What I said was also specifically restricted to the situation under English law (with which I am familiar with from my past as a lawyer in Australia, where English law forms the foundation of the legal systems of the States), not the law of any other jurisdiction.
I was simply seeking to remind my fellow Research Council Chief Executives of the need for caution in this area, especially in light of the fact that the RCUK policy specifically refers to the copyright issue, as noted above.
RP: So have you subsequently changed your views about the implications of signing the petition? PE:
I have now read what I gather is the current version of this petition. It does not specifically mention copyright, but does talk of the need to have discussions with publishers, which would imply that copyright would be discussed.
Every legal case must be decided on its own facts, but it is not easy for me to say how anyone signing this petition would, under English law, commit the tort of inducing a breach of contact.
But anyone signing the petition should not rely on my view in doing so (I am no longer a certificated and practising lawyer) but, if he or she is in any doubt, should take legal advice in their own jurisdictions.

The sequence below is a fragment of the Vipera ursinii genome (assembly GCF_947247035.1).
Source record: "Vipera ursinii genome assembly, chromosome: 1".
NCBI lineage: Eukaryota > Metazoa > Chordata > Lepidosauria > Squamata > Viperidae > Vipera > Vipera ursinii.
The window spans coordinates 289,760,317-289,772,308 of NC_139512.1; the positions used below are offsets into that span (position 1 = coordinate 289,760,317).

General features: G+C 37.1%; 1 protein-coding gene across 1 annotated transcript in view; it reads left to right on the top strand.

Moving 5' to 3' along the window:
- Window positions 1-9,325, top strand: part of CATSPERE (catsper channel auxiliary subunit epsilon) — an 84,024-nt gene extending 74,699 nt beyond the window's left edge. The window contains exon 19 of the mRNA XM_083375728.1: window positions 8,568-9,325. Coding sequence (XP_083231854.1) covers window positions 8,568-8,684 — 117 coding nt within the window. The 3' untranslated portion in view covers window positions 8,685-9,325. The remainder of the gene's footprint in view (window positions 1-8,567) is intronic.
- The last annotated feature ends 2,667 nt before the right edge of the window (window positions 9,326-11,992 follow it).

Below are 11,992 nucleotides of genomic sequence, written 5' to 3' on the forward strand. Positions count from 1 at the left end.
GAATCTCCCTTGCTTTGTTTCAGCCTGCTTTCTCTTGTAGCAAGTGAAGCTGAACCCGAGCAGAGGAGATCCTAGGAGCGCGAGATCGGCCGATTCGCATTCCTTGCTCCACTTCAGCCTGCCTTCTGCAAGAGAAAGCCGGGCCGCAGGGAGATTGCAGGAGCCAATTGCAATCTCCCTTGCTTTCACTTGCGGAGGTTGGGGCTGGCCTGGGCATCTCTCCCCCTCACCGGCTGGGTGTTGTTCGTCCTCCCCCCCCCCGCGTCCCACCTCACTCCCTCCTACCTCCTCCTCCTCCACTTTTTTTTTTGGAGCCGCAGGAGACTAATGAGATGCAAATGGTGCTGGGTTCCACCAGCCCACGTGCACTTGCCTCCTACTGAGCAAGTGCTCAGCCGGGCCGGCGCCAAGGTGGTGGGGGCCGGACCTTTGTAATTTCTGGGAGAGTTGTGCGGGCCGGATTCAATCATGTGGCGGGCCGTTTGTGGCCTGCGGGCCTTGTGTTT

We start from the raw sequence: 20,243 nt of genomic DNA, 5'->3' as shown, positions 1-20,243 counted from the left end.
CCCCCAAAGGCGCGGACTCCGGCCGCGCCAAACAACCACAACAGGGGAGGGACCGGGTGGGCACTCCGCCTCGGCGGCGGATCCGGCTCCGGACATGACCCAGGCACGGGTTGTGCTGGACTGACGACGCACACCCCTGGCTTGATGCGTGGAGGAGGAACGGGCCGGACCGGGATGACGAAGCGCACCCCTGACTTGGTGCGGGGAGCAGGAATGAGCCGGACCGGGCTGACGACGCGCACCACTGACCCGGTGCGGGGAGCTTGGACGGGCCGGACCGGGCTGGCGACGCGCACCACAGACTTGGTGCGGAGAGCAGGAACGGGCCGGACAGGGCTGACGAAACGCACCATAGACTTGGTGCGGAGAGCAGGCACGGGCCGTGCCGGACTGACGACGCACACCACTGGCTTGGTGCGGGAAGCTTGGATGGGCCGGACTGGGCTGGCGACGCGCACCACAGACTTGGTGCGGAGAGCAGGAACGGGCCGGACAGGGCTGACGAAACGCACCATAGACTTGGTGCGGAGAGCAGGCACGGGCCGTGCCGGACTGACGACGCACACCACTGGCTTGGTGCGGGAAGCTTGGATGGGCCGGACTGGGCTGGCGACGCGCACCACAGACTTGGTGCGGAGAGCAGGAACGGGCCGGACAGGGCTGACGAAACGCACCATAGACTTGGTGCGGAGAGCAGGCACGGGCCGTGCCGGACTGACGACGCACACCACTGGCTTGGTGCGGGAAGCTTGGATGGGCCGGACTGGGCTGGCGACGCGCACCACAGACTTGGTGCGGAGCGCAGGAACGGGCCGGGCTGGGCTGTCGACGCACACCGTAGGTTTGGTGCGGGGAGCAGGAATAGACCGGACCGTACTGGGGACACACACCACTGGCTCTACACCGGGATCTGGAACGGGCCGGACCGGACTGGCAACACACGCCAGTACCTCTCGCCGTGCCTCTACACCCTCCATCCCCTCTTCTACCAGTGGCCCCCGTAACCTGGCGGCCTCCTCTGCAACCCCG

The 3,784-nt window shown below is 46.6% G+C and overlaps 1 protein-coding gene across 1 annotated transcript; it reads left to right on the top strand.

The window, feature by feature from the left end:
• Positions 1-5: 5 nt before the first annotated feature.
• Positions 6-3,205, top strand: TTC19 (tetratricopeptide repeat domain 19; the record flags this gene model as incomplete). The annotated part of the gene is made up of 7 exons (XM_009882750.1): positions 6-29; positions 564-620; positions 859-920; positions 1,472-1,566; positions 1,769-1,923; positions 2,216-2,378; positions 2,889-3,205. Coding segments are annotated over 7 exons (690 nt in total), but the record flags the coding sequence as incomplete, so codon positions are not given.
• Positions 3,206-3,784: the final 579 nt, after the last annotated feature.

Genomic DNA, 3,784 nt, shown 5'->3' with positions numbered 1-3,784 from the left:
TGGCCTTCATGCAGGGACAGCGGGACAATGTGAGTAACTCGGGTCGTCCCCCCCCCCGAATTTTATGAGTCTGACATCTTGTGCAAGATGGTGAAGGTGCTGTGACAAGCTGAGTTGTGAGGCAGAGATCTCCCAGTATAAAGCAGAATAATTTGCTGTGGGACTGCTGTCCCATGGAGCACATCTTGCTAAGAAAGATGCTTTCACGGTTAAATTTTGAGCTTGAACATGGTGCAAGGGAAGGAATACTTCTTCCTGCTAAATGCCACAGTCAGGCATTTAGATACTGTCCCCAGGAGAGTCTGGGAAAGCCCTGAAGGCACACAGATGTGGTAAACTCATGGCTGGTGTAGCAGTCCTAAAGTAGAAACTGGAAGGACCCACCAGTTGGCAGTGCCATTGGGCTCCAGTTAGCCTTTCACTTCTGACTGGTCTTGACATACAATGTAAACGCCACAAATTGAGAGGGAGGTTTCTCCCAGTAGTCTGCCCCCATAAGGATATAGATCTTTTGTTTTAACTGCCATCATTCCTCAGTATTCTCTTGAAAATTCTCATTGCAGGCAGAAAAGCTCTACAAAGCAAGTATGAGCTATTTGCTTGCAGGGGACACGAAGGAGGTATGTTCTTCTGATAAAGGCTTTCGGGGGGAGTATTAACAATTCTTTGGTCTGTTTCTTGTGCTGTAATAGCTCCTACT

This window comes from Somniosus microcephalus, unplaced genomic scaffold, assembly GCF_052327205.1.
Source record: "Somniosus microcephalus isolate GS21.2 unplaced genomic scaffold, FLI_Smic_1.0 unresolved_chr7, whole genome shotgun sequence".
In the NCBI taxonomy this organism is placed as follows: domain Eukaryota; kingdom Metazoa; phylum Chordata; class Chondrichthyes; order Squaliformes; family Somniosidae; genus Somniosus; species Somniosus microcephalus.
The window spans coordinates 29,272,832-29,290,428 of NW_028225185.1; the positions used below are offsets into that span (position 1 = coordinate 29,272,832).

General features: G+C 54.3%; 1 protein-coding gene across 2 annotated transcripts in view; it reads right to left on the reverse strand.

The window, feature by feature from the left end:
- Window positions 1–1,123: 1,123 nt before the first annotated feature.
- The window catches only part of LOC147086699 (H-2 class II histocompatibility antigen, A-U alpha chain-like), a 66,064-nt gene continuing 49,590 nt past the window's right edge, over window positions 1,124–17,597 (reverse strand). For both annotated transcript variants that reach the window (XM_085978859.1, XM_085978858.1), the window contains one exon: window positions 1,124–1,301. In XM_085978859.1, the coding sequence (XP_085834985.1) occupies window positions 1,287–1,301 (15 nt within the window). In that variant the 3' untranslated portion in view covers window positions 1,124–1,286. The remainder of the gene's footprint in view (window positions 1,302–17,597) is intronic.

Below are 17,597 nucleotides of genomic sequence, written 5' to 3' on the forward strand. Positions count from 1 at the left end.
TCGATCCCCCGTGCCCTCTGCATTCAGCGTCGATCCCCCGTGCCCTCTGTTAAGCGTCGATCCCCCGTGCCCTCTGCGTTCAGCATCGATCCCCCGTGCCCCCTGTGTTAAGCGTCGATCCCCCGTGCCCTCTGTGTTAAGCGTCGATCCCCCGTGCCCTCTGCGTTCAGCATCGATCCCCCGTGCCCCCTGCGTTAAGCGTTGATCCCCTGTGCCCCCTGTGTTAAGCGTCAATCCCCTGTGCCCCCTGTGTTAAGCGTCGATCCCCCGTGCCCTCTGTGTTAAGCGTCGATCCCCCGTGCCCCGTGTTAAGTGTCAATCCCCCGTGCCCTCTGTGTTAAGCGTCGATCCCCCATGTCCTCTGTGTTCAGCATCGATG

RP: Will you personally now be signing the petition?
PE: I will still not be signing the petition (even though I am sympathy with its intentions). The announced position of the AHRC is in line with that of RCUK, is very clear and is actually more detailed than the provisions of this petition.
To the extent that there might be thought to be any differences between this petition and the stated RCUK policy, it might be confusing for me to sign up to both.
RP: The EC Communication that was the focus of the petition has now been published. In the event, the EC has decided not to introduce a Europe-wide mandate, but says that it will issue specific guidelines about providing access to research outputs for each of its research programmes (presumably on a voluntary basis). It has also agreed to provide funds to assist researchers who would like to publish in Open Access journals. What are your views on the EC policy?
PE: The intentions of the Communication are worthy, both because it looks to opening up access to research and also because it proposes to do so in a way that will be integrated across Europe.
This latter point is important because there is now empirical data showing that research conducted by international teams is higher in quality and impact than research carried out in one country.
For European research, it would be inconvenient if there were different policies on Open Access operation across countries from which research teams might come.